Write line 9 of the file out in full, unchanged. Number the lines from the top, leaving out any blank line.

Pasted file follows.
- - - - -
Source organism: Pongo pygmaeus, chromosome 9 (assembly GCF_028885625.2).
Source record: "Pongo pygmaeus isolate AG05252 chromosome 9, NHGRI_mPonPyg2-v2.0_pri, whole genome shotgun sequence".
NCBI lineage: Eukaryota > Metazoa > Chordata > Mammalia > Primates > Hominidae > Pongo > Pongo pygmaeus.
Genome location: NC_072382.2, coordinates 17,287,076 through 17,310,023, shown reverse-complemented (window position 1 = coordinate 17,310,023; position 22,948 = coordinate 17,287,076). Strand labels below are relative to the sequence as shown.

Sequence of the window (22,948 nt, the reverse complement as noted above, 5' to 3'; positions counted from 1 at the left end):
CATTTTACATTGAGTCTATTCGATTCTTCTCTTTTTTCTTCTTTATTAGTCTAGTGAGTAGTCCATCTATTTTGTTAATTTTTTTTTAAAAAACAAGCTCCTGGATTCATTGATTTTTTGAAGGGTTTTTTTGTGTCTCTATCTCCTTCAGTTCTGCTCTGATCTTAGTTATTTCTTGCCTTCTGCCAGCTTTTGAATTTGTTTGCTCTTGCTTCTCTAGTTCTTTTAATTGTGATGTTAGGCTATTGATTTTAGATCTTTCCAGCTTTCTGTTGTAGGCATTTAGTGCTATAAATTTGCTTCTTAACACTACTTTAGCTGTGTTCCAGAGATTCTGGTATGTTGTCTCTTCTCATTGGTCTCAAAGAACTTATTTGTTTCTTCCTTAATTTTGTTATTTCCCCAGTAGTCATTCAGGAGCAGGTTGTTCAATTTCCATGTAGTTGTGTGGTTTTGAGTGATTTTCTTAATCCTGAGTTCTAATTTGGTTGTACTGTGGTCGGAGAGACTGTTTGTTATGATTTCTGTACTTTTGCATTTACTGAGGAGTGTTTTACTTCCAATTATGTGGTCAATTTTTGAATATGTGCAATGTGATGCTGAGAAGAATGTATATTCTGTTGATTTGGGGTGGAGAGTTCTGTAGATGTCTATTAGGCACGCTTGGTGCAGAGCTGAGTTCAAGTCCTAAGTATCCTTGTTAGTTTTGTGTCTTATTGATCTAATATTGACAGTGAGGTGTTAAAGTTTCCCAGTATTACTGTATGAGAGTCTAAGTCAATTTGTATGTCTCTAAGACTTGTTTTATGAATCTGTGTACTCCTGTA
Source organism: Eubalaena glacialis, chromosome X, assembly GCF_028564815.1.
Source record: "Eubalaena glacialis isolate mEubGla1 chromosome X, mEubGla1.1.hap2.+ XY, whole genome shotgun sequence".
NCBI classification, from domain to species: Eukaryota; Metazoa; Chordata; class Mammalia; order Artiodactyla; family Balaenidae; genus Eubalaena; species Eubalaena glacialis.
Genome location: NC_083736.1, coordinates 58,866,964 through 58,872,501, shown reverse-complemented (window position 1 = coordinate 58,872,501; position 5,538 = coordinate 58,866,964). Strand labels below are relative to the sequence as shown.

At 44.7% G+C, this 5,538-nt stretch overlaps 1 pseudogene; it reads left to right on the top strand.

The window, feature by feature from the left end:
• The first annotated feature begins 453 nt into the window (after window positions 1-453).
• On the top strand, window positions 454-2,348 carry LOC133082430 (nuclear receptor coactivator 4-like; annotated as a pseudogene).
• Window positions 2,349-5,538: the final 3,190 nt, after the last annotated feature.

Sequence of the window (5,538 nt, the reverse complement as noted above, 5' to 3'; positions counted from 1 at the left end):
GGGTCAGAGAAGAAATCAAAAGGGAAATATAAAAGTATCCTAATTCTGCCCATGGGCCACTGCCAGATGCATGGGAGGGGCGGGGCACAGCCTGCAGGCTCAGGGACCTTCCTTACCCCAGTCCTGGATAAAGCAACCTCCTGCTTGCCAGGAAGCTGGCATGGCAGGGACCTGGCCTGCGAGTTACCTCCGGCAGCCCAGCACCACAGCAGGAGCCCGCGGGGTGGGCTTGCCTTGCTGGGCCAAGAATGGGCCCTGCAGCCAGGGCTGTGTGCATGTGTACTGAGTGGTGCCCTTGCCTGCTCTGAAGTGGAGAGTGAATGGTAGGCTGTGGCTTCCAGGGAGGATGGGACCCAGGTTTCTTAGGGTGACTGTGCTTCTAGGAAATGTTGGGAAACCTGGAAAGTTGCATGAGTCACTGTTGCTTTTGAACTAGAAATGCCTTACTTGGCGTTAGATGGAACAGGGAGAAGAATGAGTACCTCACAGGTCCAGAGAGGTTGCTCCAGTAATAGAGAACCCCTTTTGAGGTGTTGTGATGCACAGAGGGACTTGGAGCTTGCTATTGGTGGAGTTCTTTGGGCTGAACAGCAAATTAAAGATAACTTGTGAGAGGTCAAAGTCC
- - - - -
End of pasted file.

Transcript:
NCBI classification, from domain to species: Eukaryota; Metazoa; Chordata; class Mammalia; order Artiodactyla; family Balaenidae; genus Eubalaena; species Eubalaena glacialis.